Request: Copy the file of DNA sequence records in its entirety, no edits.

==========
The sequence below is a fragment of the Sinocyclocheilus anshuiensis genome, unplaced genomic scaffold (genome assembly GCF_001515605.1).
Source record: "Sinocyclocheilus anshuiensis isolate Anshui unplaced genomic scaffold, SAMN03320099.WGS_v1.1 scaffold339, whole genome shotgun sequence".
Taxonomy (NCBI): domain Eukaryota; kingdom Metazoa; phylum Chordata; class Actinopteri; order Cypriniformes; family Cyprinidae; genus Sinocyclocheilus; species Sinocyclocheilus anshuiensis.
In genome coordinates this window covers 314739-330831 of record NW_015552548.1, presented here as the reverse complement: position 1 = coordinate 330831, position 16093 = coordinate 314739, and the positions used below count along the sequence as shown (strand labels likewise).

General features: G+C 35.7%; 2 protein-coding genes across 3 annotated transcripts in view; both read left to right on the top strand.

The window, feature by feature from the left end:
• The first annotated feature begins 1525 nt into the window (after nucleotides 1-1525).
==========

The sequence below is a fragment of the Sinocyclocheilus anshuiensis genome, unplaced genomic scaffold (genome assembly GCF_001515605.1).
Source record: "Sinocyclocheilus anshuiensis isolate Anshui unplaced genomic scaffold, SAMN03320099.WGS_v1.1 scaffold339, whole genome shotgun sequence".
Taxonomy (NCBI): domain Eukaryota; kingdom Metazoa; phylum Chordata; class Actinopteri; order Cypriniformes; family Cyprinidae; genus Sinocyclocheilus; species Sinocyclocheilus anshuiensis.
In genome coordinates this window covers 314739-330831 of record NW_015552548.1, presented here as the reverse complement: position 1 = coordinate 330831, position 16093 = coordinate 314739, and the positions used below count along the sequence as shown (strand labels likewise).

General features: G+C 35.7%; 2 protein-coding genes across 3 annotated transcripts in view; both read left to right on the top strand.

The window, feature by feature from the left end:
• The first annotated feature begins 1525 nt into the window (after nucleotides 1-1525).